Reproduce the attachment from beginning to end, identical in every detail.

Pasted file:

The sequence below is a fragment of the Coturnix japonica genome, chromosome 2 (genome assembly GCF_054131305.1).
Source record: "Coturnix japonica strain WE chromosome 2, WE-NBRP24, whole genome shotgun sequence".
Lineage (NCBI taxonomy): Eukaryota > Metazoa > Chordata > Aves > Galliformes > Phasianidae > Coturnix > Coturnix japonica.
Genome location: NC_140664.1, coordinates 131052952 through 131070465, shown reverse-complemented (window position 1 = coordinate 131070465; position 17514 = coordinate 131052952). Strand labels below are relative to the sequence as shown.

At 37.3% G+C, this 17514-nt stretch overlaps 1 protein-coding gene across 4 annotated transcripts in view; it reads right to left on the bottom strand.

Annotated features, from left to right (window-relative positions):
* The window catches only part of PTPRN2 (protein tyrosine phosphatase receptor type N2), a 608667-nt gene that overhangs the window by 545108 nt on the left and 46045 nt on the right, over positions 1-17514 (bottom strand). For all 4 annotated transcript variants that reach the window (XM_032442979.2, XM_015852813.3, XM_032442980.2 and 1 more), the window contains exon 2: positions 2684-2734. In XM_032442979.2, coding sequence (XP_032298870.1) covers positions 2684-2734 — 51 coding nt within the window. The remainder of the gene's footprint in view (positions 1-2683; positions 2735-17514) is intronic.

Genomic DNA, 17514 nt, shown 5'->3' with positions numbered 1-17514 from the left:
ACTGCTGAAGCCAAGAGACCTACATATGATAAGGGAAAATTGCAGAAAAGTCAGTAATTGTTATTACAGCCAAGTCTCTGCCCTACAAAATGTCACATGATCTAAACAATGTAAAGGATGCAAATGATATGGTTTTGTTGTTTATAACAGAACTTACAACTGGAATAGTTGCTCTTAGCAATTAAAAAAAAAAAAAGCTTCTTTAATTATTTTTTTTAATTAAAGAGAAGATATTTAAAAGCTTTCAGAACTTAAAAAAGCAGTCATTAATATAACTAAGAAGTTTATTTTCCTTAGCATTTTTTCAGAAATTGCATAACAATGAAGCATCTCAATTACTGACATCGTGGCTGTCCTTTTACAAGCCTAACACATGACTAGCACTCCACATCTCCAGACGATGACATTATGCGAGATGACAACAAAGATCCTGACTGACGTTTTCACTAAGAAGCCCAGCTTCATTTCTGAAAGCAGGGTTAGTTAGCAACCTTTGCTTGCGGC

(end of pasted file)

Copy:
The sequence below is a fragment of the Coturnix japonica genome, chromosome 2 (genome assembly GCF_054131305.1).
Source record: "Coturnix japonica strain WE chromosome 2, WE-NBRP24, whole genome shotgun sequence".
Lineage (NCBI taxonomy): Eukaryota > Metazoa > Chordata > Aves > Galliformes > Phasianidae > Coturnix > Coturnix japonica.
Genome location: NC_140664.1, coordinates 131052952 through 131070465, shown reverse-complemented (window position 1 = coordinate 131070465; position 17514 = coordinate 131052952). Strand labels below are relative to the sequence as shown.

At 37.3% G+C, this 17514-nt stretch overlaps 1 protein-coding gene across 4 annotated transcripts in view; it reads right to left on the bottom strand.

Annotated features, from left to right (window-relative positions):
* The window catches only part of PTPRN2 (protein tyrosine phosphatase receptor type N2), a 608667-nt gene that overhangs the window by 545108 nt on the left and 46045 nt on the right, over positions 1-17514 (bottom strand). For all 4 annotated transcript variants that reach the window (XM_032442979.2, XM_015852813.3, XM_032442980.2 and 1 more), the window contains exon 2: positions 2684-2734. In XM_032442979.2, coding sequence (XP_032298870.1) covers positions 2684-2734 — 51 coding nt within the window. The remainder of the gene's footprint in view (positions 1-2683; positions 2735-17514) is intronic.

Genomic DNA, 17514 nt, shown 5'->3' with positions numbered 1-17514 from the left:
ACTGCTGAAGCCAAGAGACCTACATATGATAAGGGAAAATTGCAGAAAAGTCAGTAATTGTTATTACAGCCAAGTCTCTGCCCTACAAAATGTCACATGATCTAAACAATGTAAAGGATGCAAATGATATGGTTTTGTTGTTTATAACAGAACTTACAACTGGAATAGTTGCTCTTAGCAATTAAAAAAAAAAAAAGCTTCTTTAATTATTTTTTTTAATTAAAGAGAAGATATTTAAAAGCTTTCAGAACTTAAAAAAGCAGTCATTAATATAACTAAGAAGTTTATTTTCCTTAGCATTTTTTCAGAAATTGCATAACAATGAAGCATCTCAATTACTGACATCGTGGCTGTCCTTTTACAAGCCTAACACATGACTAGCACTCCACATCTCCAGACGATGACATTATGCGAGATGACAACAAAGATCCTGACTGACGTTTTCACTAAGAAGCCCAGCTTCATTTCTGAAAGCAGGGTTAGTTAGCAACCTTTGCTTGCGGC